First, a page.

At 4 a.m. on August 30, Mr. Li drove the cab out of Ganchang and began his day shift. Each cab driver has to fork over a commission of 220 yuan for the day shift, or 160 yuan for the night shift per day, whether he works or not on that day. Gas costs about 200 yuan a day. He is 400 yuan in debt even before the tires begin to roll. Only after he makes 400 does he begin to put money into his own pocket.
In June, 2011, China’s consumer price index rose to a 3-year-high, a 6.4 percent increase from a year earlier, mainly driven by a 14.4 percent surge in food prices. Ever skyrocketing cost of living and a taxi pricing system that has remained pretty much the same for five years have been squeezing cab drivers’ already narrow profit margin. The picture shows on August 30, as the rider arrived at her destination, Mr. Li gave her change and reminded her to take her belongings with her.
Mr. Li had bought slices of pancake for three yuan as breakfast. However, he had no time to eat them up for the past two hours. The sedentary job and bad eating habits, including being late for or skipping meals, have turned cab drivers into victims of stomach diseases, prostate problems, chronic neck and back pain.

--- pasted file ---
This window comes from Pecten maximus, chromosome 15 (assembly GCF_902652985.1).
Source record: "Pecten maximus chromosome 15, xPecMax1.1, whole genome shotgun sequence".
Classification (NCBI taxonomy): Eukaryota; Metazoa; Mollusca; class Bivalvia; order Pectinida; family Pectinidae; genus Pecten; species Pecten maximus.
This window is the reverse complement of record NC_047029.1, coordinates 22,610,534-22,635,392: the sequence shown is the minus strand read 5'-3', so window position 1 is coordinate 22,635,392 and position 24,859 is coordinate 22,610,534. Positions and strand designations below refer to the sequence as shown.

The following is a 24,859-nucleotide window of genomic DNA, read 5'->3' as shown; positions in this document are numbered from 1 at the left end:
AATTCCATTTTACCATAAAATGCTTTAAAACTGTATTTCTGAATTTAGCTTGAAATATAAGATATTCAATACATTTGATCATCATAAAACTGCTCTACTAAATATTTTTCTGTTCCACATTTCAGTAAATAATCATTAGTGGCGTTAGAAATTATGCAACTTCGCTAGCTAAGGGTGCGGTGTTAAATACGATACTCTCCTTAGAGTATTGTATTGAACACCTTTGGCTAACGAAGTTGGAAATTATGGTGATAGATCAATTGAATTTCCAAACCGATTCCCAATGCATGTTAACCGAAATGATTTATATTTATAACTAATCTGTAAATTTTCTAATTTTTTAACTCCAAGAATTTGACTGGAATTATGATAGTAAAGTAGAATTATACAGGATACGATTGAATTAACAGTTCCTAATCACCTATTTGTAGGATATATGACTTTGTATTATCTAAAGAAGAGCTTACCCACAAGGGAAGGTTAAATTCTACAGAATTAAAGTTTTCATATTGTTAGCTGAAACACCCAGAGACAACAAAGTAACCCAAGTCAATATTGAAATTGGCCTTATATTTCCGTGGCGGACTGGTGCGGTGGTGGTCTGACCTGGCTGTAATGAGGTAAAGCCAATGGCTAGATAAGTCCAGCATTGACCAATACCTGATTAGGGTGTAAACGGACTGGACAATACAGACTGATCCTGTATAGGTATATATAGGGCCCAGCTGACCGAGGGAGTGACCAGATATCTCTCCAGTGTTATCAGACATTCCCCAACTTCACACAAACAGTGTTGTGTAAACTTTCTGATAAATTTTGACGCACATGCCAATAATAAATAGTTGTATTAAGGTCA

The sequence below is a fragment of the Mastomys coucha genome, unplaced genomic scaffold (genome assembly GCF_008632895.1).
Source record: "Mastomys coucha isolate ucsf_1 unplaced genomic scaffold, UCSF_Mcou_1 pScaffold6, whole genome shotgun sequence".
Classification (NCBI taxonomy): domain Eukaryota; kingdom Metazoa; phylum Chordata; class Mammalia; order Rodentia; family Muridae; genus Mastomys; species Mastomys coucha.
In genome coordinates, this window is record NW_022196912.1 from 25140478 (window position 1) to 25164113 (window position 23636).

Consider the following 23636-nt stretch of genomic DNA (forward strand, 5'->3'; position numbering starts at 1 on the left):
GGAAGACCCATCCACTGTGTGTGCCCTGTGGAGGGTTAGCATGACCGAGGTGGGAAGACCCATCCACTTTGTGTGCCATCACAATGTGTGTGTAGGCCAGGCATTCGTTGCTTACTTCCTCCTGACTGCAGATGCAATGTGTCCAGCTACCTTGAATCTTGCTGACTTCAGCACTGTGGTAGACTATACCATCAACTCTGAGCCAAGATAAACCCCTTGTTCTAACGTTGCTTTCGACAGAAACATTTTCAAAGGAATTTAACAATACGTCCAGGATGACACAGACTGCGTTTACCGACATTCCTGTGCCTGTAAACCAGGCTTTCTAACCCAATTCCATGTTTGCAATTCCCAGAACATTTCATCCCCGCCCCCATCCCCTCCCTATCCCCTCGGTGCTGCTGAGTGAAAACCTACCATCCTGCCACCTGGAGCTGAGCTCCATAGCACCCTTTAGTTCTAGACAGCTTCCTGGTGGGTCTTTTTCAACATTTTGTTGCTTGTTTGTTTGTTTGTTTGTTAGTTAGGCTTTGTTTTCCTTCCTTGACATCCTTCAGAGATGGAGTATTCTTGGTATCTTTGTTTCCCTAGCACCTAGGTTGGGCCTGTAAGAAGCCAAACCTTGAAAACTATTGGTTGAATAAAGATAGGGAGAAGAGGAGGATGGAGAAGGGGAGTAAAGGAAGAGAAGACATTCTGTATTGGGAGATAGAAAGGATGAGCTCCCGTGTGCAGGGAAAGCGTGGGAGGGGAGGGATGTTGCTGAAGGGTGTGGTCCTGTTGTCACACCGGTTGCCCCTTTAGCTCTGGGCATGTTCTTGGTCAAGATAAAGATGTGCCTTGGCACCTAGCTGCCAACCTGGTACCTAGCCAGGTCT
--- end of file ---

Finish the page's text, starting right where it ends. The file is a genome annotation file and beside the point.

The downtown Hangzhou has over 734,000 motor vehicles. But until the end of 2009, the total length of public roads within Hangzhou’s old city limits is only about 1,700 kilometers, or 1,060 miles. Road revamps and subway construction have only worsened the road traffic. Hangzhou is no less crowded and congested than Beijing. A cabbie may get stuck in traffic jams and make only 20 or 30 yuan an hour if he stays within the city’s downtown area. The picture shows Mr. Li tuned in to the local radio broadcaster for road traffic report, hoping to circumvent congested streets.
At 12 p.m., Mr. Li went into a noodles restaurant after getting back from a trip to the suburbs. He gulped down the noodles in less than 15 minutes. Li says he usually skips lunch, as it is too much a waste of time.
Before he finished his shift, he went to gas up the cab. The picture shows he stared at the reader. On this day, he drove 200 km, or 125 miles. That translates to 176 yuan for gas. No. 93 (equivalent of U.S. Regular) used to be a little more than 4 yuan per liter. Now it is 7.46 yuan per liter (roughly US$4.35 per gallon). (Read about souring oil prices that take a toll on Chinese car owners)
At 5 p.m. on August 10, a cabbie who had just finished his day of work stood by his car and counted his money. After the fuel cost and the 220 yuan commission were deducted from his income, he only made about 40 yuan ($6) for the day. He bought a pack of cigaret, ate his breakfast. He would have to pay for his dinner, rent and utilities bills. He had earned just enough to make ends meet. Then there is oil subsidy from the government at the end of each quarter. Last quarter, the government doled out 4,995 yuan for each cab. Cabbies on day and night shift go 40-60 over that. So a day shift driver can get about 666 yuan as subsidy every month.